Learning To Say No!

11 years as a Congressional Field Representative taught me a very valuable life lesson – How to say No!

Constituents wanted a speaker, a ribbon cutter, a grant writer, coach, project coordinator, and problem solver. And why not the Congressman’s aide? During those eleven years I helped individuals and groups, cities, counties and special districts with every conceivable problem. We built bridges, found a bridge to buy, dedicated wildlife refuges, saved U.S. Coast Guard Services, got special funding for docks, ports, dams, and parks. Each project had one specific characteristic – it matched the Congressman’s goals.

During those eleven years I read a number of excellent books on management, leadership, and time management. I don’t remember which one had the magic phrase for me, but it’s stuck after all these years. When someone calls, writes, or drops by and has a request for some use of your time go ahead and use the phrase I’ll have to check my schedule, but instead check your goals.

Does the event, project, time, speech, etc. further your goals, and in that case it was the goals of the Congressman? When the answer was yes I took the project on personally. If it didn’t I found someone or agency to help them meet their goal. It wasn’t so much that I needed to help them, just getting them help when they had no idea where to turn was the answer.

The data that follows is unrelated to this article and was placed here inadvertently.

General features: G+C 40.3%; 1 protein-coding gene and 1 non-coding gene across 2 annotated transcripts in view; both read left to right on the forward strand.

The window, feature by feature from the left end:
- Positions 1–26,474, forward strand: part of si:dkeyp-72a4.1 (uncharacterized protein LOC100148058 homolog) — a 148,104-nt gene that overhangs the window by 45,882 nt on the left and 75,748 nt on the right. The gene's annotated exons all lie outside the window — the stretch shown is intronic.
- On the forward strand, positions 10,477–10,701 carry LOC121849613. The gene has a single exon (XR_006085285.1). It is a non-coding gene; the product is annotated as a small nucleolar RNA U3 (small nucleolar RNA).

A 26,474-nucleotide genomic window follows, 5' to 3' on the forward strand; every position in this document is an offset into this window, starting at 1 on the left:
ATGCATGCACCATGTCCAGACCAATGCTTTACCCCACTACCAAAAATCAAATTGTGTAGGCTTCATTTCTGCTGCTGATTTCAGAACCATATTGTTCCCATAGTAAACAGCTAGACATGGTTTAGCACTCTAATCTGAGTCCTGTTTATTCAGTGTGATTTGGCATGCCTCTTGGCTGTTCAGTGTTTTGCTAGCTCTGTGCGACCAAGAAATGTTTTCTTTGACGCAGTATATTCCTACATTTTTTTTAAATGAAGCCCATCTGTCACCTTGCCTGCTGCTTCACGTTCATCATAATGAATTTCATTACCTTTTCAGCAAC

This week’s theme is “Don’t be afraid to say no”. The power of establishing boundaries is critical to everyone’s well being. Don’t let people talk you into doing things you don’t really want to do. Conversely, when you take on a project to help others, don’t let them down. Put all your energy into helping them achieve their goal. You’ll find your time is better spent and you won’t feel guilty because you learned to say no.

10 Stacks doesn’t stack up. 2/8/2015 My Review

10 Stacks To Success: How to Achieve Success One Goal at a Time by Jerome Jay Isip

I was intrigued by the title and Mission of this book. I had hoped it would enlighten me on the mindset of the Millennia’s and what motivates them. If you’re going to be in the retail market you need to understand your buyers. After I acquired it I couldn’t decide what market he was writing for. 10 stacks #1

The mission statement was intriguing, but the language was unnecessary. He indentified 10 steps (what he called stacks) to having a beautiful life. I was curious how they might differ from mine and other generations.

It was a disappointment, to say the least. He may be speaking to a target market of younger, less educated and lost souls, but it certainly wasn’t a generation I know. It might get read at a public library, but the language would probably keep it from being offered. 10 stacks # 2

And for me, he lost me at stack 4 (Dream a Little Dream). His primary question was “What do you want from this world? I don’t want anything from this world – it should be what can I give to this world this week? How can I make a difference?10 stacks #3

His opening quote should have made it clear where he was going and the attitude of the writing. Hopefully, for his sake, his target market can relate to him. I could not.

Save your money and time for a book that is more worthy than this one.

Until next time – – –